Lot 3646. An archaistic rhinoceros horn 'chilong' libation cup, Ming dynasty (1368-1644), 10.5 cm, 4 1/8 in. Estimate 200,000 — 300,000 HKD. Lot sold 625,000 HKD (75,632 EUR) (80,431 USD). Photo: Sotheby's
well patinated and carved with a quatrefoil rim tapering to an oval splayed foot, the exterior decorated in low relief with a frieze of taotie masks against a diapered ground below a key-fret band, one side of the vessel with three clambering chilong, the reverse with a handle modelled as two sinuous chilong, one depicted clambering onto the interior, facing a further mythical beast on the other side, the base with an apocryphal two-character Xuanhe seal mark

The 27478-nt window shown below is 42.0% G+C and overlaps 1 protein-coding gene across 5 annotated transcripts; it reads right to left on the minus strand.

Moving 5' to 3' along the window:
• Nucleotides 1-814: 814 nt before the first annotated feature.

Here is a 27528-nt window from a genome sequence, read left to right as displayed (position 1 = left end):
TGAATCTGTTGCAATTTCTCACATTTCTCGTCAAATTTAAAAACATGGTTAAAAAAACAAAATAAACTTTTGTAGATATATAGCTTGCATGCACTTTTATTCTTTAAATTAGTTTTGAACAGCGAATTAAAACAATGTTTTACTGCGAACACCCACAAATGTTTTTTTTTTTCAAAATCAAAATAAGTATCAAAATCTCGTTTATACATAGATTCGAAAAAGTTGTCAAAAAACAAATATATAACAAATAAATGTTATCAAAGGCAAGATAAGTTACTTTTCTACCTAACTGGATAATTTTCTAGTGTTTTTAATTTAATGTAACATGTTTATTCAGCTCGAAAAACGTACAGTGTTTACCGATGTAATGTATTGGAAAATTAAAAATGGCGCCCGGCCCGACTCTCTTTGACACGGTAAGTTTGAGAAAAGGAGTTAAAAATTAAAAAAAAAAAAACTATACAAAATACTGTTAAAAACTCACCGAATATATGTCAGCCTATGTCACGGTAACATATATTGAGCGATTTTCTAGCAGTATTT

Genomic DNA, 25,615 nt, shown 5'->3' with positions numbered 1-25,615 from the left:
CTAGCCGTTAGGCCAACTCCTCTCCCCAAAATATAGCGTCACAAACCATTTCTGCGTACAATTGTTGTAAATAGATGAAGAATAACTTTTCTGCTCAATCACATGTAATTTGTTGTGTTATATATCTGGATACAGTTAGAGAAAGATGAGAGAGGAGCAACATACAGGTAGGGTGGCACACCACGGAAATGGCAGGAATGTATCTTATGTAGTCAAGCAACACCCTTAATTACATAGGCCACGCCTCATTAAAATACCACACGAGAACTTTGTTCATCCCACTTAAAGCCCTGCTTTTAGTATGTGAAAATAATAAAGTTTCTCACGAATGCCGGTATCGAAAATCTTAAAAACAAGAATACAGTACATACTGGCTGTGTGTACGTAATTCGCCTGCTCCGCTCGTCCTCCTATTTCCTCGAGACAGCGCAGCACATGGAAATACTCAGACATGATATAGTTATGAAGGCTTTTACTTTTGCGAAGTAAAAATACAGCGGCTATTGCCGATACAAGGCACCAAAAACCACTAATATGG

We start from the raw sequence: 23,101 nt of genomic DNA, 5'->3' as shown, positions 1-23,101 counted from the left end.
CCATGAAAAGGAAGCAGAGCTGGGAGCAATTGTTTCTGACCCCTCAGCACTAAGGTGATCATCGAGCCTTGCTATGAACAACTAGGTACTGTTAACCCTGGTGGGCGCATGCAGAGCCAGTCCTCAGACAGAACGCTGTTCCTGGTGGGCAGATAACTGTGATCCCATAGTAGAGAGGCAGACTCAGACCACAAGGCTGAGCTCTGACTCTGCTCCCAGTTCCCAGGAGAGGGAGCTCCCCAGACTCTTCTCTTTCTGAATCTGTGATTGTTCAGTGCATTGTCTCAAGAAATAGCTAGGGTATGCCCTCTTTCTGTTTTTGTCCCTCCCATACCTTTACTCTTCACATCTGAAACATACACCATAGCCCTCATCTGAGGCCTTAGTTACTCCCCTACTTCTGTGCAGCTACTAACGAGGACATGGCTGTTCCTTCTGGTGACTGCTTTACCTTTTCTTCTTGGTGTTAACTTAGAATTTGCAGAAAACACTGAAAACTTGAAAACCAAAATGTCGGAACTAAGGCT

Note: The seal on the base reads Xuanhe, which is the reign mark of Emperor Huizhong of the 12th century; the penultimate ruler of the Northern Song dynasty. Huizhong was a keen collector and connoisseur of arts and is known to have sent his officials all around the country to find pieces for his imperial collection. The Xuanhe reign mark can be found on a number of rhinoceros horn vessels which are discussed by Jan Chapman in The Art of Rhinoceros Horn Carving in China, London, 1999, pp. 217-224. Chapman notes that the seal was widely used on examples of decorative art from later periods in Chinese history.
Sotheby's. Important Chinese Art, Hong Kong, 05 Apr 2017